On Tuesday, the Supreme Court heard a couple of cases called Bank of America v Caulkett and also Bank of America v Toledo-Cardona, that have big implications for the US housing market. The cases have a link to the foreclosure crisis. Under current law, primary residence mortgages cannot be modified in bankruptcy, unlike vacation homes, yachts, car leases, and almost every other form of debt, with the notable exception of student loans. That’s because of a 1992 Supreme Court case called Dewsnup, which barred debtors in Chapter 7 bankruptcy from “stripping off” an underwater second mortgage down to its market value, thus voiding the junior lien holder’s claim against the debtor. When Bank of America appealed the bankruptcy judge’s ruling in the Caulkett and Toledo-Cardona cases, the 11th Circuit Court of Appeals went against the Dewsnup ruling in May 2014 by deciding in favor of the two homeowners, saying that the previous decision did not apply when the collateral on a junior lien (second mortgage) did not have sufficient enough value. The Supreme Court is expected to make a ruling by June.


Today was the big F8 event. In case you didn’t mark that on your calendar, F8 is the Facebook developer conference, and it offers a glimpse into new products and updates. Among the cool stuff: Facebook is opening up its Messenger chat app to third-party integrations. For example, a week ago, the company announced a feature that will let people use the app to send money to friends. Now it’s also talking about integrating GIF apps into the platform.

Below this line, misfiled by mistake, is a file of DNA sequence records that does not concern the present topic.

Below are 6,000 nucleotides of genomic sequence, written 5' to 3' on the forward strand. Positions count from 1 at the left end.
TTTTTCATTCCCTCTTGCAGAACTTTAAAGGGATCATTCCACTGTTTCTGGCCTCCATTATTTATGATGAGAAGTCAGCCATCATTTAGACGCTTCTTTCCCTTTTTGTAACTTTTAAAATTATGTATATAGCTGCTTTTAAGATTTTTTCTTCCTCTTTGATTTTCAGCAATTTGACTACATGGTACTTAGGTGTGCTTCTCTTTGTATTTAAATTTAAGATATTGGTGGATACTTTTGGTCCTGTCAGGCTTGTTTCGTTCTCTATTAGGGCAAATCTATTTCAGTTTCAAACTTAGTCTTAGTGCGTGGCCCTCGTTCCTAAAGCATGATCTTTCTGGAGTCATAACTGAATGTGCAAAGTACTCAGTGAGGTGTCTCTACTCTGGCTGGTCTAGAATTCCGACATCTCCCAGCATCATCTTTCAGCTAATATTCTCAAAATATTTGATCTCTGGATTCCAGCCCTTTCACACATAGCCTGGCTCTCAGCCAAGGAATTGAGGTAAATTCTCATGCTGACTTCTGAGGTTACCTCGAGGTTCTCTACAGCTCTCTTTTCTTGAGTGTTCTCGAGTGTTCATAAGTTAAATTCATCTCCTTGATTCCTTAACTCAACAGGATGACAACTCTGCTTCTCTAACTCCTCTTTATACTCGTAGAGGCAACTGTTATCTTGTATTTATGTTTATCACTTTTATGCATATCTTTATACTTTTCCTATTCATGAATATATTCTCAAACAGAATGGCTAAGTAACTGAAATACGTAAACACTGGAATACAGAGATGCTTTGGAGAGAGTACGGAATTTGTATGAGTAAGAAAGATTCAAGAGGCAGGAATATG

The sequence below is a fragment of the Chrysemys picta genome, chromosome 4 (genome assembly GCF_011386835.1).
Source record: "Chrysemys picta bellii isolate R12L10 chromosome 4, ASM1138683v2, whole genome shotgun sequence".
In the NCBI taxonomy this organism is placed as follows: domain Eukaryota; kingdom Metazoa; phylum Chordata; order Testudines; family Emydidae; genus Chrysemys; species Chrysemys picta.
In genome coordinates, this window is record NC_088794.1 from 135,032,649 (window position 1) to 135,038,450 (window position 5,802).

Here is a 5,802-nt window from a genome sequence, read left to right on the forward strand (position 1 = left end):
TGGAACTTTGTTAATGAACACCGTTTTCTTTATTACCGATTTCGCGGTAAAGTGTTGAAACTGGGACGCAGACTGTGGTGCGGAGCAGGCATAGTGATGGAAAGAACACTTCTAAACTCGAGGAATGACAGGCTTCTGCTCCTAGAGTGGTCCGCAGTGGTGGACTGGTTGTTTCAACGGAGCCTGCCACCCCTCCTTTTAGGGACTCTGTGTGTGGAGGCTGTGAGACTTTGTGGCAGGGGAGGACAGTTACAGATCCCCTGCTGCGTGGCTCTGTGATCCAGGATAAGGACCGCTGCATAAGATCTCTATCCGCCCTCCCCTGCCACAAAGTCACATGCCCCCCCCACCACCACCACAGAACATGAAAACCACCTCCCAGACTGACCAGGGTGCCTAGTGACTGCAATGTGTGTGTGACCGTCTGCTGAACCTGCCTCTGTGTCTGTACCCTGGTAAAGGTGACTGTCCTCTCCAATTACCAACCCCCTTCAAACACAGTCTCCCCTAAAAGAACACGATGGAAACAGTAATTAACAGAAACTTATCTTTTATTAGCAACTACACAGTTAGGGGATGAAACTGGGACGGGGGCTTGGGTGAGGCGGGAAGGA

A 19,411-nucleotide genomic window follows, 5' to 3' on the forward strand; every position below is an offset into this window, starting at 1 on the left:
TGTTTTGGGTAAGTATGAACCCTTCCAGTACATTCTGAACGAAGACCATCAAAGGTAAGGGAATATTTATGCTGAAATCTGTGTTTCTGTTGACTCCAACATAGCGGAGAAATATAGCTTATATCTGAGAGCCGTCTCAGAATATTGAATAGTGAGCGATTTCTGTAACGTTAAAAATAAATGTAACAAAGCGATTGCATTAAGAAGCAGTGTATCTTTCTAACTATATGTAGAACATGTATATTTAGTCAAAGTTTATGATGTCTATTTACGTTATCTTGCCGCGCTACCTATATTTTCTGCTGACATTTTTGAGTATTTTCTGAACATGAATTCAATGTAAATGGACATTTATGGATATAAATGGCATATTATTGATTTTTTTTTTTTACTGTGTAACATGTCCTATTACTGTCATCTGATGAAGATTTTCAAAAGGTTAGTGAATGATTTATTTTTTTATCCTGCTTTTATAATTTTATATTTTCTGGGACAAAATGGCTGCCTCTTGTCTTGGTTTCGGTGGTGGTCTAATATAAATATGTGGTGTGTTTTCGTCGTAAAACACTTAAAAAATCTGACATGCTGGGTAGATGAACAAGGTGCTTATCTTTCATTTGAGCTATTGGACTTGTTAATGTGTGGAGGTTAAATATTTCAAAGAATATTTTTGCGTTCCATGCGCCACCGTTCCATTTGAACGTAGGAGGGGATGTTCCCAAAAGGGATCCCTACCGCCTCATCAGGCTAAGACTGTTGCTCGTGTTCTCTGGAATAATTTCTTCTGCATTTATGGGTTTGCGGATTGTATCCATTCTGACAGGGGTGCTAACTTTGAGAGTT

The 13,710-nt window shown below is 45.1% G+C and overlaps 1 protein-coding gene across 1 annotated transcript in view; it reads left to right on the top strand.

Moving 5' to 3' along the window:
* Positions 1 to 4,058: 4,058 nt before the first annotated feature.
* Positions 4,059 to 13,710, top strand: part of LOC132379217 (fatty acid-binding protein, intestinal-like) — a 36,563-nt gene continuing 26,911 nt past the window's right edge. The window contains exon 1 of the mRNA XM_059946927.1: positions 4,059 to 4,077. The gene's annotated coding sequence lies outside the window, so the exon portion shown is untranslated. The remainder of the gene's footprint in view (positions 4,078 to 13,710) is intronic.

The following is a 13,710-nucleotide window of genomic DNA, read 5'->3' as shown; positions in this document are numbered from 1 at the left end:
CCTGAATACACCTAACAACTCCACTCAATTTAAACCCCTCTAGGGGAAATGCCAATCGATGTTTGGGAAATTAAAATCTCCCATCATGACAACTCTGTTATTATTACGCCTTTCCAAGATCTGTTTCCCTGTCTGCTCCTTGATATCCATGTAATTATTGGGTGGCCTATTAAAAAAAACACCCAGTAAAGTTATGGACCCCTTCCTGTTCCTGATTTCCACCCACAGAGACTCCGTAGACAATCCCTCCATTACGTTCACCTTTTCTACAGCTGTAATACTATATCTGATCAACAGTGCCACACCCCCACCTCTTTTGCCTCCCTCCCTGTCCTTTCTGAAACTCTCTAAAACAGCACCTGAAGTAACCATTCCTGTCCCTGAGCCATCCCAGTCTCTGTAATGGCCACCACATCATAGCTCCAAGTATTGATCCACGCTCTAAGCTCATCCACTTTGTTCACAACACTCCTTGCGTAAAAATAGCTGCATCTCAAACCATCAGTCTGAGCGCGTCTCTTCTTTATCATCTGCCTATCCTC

And then the next step: they are integrating Messenger with businesses, such as online retailers. This means Facebook will be able to connect shoppers’ identities to their purchases, creating a single thread of all interactions between retailer and consumer, and an app you could just tap to add more to your purchase.


Also, enhanced plug-ins for embedded video and comments. Facebook videos now log 3 billion views per day, and they want more. As for the comments plug-in, new updates would make it easy to carry conversations that occur on news sites that use Facebook comments, such as the New York Times, back to the social network. For publishers, this means much greater engagement in media.


And then there was an update on a company Facebook acquired a couple of years ago called Parse, which helps to develop apps for the Internet of Things; they’ve developed new tools to help programmers build apps for connected devices.


So, basically Facebook, that geeky social media company where people wast time sharing what they ate for lunch is now trying to control payment systems, shopping, videos you watch, news you read, and any devices you have that connect to the internet. Ironic, isn’t it?